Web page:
Step A15-1 Implant mask leaving the SCM areas exposed.
A15-2 implant boron.
Step A15 Implant arsenic (if the bulk storage SCM device is being made).
Step A16 No step
Step A17 Deposit and dope N+ the poly silicon for the column electrodes.
Step A18 Mask the column electrodes. The poly silicon is removed from all the switching MOS areas.
Step A19 Mask exposing the P+ source-drain busses (see Step 19 of the main process).
Step A20 Boron implant or predope the P+ source and drain busses.
Step A21 Deposit undoped oxide as in step 21 of the main process.
Step A22 Mask and etch away the deposited oxide as in step 22 of the main process.
Step A23-1 Remove the shallow layer of exposed silicon that contains the arsenic implant of step 3. This is done with a low temperature oxidation, a silicon etch or an anodic oxidation.
Step A23-2 Implant mask exposing the SCM areas only.
Step A23-3 Implant phosphorous to compensate the boron of Step 2 in the surface channel areas beneath the row electrodes. The energy, dose and drives of the boron and phosphorous profiles should be such that the boron implant is just compensated by the phosphorous.
Continue with the main process at step 24.Inversion Layer Storage Embodiment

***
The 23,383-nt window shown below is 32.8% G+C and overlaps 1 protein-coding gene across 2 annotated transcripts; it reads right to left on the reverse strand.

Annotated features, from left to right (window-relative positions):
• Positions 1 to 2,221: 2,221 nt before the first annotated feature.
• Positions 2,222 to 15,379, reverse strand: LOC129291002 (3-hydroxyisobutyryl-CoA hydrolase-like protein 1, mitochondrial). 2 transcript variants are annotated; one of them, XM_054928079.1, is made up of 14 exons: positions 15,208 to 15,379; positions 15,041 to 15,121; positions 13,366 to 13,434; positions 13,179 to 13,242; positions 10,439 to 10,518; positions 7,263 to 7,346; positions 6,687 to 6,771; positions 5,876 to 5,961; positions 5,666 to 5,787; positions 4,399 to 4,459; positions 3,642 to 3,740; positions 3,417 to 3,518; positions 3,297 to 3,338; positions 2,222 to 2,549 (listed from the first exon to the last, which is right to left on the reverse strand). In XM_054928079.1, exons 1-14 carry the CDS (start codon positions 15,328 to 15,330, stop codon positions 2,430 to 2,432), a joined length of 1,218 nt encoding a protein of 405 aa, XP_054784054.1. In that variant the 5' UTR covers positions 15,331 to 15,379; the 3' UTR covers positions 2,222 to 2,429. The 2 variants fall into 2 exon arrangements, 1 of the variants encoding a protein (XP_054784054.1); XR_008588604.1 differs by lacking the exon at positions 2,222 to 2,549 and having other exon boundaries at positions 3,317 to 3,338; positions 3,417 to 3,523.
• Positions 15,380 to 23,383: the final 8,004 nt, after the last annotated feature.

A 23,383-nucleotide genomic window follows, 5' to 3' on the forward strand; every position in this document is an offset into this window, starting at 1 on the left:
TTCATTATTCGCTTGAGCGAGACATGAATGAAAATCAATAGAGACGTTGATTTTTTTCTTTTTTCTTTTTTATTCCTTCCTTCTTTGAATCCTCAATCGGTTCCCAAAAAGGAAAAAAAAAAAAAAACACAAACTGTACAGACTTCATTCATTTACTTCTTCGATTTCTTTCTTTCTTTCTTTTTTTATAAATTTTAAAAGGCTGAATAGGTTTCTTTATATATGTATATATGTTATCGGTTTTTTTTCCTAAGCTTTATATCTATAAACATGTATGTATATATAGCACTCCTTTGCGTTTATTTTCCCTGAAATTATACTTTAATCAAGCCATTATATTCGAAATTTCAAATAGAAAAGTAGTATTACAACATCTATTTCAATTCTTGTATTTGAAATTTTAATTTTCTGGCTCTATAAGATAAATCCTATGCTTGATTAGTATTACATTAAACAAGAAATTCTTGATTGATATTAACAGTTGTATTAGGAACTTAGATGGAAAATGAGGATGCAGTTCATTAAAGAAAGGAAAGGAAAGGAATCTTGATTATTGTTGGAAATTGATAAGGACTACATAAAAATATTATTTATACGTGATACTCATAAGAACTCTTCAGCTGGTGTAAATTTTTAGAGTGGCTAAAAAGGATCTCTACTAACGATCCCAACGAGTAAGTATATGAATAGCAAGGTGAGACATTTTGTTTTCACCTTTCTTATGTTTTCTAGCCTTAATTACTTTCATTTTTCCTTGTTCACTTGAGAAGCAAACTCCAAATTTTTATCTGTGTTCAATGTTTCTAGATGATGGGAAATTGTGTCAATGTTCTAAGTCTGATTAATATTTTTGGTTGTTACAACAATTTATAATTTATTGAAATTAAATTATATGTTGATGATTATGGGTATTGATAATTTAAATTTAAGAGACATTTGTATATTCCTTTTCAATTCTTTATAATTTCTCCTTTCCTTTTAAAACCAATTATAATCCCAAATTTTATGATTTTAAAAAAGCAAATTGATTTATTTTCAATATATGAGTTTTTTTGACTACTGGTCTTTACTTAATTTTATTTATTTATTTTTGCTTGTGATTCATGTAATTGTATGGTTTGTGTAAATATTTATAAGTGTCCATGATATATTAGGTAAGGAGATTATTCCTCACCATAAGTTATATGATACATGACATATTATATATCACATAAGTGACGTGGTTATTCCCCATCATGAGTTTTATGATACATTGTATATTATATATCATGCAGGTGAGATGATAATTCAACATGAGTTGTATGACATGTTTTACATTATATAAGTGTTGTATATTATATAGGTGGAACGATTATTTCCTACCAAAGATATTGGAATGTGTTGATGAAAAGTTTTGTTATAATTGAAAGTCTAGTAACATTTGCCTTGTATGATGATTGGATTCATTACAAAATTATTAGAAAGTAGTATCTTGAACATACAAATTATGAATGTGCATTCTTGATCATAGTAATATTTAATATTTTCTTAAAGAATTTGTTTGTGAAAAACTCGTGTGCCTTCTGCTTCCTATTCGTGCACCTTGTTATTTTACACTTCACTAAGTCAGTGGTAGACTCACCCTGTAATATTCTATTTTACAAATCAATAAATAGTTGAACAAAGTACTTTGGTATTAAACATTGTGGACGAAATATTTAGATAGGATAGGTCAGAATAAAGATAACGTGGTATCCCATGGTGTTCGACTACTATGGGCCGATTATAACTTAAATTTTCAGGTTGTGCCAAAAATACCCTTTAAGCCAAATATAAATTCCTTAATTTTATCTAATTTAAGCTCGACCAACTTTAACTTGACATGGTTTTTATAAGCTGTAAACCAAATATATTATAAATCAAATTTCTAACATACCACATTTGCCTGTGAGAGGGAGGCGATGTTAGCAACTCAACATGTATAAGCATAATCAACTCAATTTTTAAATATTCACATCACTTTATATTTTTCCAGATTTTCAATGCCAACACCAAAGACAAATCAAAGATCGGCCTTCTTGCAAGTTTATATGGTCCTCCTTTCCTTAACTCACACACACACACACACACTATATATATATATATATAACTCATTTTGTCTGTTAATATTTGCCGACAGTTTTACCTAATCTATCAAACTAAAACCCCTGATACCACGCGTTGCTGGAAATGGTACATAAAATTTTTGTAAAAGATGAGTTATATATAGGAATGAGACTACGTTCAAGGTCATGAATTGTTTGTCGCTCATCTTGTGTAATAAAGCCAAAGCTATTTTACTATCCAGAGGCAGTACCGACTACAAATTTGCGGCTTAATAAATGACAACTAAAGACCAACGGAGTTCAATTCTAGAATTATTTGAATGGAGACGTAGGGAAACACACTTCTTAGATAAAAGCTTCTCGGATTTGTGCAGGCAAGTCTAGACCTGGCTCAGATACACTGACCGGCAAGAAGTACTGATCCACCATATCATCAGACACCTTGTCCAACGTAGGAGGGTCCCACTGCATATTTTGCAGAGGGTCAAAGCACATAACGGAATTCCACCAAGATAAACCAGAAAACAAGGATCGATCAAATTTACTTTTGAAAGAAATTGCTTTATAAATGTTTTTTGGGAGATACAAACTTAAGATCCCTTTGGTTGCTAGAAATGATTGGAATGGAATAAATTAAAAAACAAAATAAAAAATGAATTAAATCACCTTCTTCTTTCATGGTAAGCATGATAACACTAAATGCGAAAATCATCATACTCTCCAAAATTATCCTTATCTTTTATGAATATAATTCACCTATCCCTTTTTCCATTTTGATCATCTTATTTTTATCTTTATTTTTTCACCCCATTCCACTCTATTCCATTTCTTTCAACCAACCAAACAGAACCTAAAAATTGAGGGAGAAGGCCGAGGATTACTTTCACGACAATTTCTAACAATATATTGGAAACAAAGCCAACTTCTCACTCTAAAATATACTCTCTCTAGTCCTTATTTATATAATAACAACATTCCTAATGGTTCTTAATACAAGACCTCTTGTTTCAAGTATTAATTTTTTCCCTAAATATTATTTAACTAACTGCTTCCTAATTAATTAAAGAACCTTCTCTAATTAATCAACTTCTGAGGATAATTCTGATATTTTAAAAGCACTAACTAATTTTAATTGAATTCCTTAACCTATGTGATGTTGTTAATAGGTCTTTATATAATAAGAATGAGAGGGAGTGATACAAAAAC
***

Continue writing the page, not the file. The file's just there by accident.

FIG. 4 shows an inversion layer storage embodiment 400 of the SCM in which the memory charge pocket is an inversion layer 462 under column electrode 430 between gate oxide 452 and P conductive region 464. Memory cell array 424 for inversion layer embodiment 400 is formed in N tub 408 on P substrate 406 and employ the SCM operation and accumulation enhancement effect described in connection with FIG. 1; but requires four levels of control signals--an intermediate voltage, a first positive voltage, a second more positive voltage, and a negative voltage with respect to the intermediate voltage. In a P-channel SCM, the difference between the first positive voltage and the intermediate voltage must be sufficient to establish depletion as described in connection with the bulk storage embodiment 300. Likewise, the difference between the first positive voltage and the negative voltage must be sufficient to cause inversion. Table II below shows the voltage schedule for +12, +5, 0, and -5 supply voltages.